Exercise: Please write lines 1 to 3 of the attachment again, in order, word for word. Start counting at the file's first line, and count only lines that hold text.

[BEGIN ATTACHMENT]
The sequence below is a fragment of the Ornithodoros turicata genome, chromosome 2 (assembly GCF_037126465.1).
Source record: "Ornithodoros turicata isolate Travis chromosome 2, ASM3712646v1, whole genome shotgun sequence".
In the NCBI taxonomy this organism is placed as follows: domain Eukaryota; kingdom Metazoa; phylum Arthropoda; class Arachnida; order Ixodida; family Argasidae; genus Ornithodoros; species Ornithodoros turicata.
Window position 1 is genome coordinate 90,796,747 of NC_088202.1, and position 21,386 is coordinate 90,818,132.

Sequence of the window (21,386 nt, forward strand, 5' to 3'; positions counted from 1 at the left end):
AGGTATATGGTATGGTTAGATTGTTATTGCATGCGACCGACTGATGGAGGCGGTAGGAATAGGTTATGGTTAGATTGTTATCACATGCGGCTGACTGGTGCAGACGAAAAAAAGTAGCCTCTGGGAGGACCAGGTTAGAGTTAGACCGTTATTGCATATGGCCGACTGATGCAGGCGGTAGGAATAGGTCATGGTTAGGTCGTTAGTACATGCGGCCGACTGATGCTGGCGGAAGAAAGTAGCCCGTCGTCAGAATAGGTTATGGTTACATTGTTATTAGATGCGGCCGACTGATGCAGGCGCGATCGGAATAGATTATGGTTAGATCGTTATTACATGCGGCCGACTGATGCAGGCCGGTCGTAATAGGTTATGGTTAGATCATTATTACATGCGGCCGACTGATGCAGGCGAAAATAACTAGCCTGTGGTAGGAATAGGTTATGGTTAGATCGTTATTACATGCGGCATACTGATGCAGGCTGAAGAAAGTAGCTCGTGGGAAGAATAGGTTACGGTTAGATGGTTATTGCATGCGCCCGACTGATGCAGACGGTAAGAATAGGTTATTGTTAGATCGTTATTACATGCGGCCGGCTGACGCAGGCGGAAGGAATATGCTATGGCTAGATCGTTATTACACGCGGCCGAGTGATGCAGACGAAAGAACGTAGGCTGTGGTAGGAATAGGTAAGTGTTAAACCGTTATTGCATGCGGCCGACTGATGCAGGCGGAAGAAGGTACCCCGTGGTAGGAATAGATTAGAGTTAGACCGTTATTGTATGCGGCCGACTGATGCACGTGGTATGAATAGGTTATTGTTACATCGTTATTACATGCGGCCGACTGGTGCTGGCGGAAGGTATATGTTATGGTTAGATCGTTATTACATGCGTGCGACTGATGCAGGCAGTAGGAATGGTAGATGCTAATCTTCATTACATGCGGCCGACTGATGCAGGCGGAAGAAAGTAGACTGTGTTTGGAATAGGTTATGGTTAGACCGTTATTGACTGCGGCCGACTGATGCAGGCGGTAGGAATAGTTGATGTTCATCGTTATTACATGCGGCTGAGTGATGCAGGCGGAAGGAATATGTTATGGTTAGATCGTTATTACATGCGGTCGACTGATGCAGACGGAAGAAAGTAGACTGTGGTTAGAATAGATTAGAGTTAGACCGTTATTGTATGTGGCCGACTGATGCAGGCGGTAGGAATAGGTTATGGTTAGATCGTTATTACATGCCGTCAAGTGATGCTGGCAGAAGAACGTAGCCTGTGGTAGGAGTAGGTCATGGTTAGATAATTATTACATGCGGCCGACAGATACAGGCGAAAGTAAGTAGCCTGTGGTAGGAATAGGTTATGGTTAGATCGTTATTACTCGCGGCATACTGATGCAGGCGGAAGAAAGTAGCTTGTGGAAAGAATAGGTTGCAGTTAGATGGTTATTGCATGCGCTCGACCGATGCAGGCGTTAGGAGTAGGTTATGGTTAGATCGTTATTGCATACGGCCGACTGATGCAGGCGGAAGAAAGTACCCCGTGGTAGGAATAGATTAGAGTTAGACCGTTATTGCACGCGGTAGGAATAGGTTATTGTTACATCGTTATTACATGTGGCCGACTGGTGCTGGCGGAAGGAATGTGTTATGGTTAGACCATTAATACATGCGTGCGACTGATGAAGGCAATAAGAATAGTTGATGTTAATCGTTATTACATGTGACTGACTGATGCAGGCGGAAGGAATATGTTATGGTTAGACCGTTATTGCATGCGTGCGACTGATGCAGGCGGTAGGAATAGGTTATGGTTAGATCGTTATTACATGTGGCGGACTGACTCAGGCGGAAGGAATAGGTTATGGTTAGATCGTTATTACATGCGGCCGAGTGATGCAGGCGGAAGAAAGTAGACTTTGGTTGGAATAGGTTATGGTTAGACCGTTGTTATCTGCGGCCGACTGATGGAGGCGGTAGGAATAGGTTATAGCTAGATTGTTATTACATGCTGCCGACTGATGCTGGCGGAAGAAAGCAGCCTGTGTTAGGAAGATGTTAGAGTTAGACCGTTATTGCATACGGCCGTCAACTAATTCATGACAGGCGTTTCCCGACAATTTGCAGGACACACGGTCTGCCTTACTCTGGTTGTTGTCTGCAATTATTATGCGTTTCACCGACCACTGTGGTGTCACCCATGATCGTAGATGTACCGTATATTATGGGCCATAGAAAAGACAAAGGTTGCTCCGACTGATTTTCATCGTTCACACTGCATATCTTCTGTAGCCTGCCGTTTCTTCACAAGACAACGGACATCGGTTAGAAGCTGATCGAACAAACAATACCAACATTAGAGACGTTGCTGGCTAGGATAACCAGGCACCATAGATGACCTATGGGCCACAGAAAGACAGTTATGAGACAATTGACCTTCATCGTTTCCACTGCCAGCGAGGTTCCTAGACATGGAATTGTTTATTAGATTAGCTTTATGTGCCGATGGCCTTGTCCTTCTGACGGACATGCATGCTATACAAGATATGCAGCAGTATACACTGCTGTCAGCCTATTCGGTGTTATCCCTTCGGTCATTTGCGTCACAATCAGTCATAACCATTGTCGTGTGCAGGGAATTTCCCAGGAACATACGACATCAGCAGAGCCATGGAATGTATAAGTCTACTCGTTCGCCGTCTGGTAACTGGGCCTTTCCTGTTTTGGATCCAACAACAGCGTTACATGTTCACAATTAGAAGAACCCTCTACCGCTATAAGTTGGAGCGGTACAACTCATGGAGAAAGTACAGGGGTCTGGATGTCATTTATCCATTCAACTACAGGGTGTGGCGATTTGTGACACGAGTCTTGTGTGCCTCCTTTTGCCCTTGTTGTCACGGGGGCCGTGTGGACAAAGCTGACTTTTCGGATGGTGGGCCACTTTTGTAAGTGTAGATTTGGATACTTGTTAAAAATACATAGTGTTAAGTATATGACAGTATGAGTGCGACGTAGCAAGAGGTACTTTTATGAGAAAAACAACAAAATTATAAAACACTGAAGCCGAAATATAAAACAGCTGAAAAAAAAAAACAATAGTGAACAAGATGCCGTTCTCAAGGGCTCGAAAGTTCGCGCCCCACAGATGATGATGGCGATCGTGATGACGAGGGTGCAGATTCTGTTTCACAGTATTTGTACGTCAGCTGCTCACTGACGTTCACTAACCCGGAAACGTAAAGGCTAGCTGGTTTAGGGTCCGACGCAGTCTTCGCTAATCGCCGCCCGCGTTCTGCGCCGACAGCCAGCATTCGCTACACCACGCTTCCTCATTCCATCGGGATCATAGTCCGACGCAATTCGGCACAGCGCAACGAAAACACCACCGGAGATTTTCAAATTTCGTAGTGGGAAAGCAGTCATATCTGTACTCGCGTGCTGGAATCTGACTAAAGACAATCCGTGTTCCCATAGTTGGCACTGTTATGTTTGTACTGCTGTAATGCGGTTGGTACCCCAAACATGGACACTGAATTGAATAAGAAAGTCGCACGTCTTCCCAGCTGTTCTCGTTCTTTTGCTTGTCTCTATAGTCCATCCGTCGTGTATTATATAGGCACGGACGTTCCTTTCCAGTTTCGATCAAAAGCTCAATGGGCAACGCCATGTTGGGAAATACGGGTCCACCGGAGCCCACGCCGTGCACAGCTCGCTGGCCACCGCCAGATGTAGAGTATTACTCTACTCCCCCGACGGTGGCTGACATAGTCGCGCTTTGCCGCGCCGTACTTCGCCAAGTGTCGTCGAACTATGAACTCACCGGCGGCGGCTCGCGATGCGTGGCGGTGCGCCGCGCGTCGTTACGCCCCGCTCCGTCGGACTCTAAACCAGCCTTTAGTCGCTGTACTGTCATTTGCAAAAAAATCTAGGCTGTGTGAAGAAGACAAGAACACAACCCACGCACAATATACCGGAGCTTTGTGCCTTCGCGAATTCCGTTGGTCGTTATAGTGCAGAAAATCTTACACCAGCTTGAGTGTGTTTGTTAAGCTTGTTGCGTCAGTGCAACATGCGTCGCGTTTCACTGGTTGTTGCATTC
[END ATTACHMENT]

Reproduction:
The sequence below is a fragment of the Ornithodoros turicata genome, chromosome 2 (assembly GCF_037126465.1).
Source record: "Ornithodoros turicata isolate Travis chromosome 2, ASM3712646v1, whole genome shotgun sequence".
In the NCBI taxonomy this organism is placed as follows: domain Eukaryota; kingdom Metazoa; phylum Arthropoda; class Arachnida; order Ixodida; family Argasidae; genus Ornithodoros; species Ornithodoros turicata.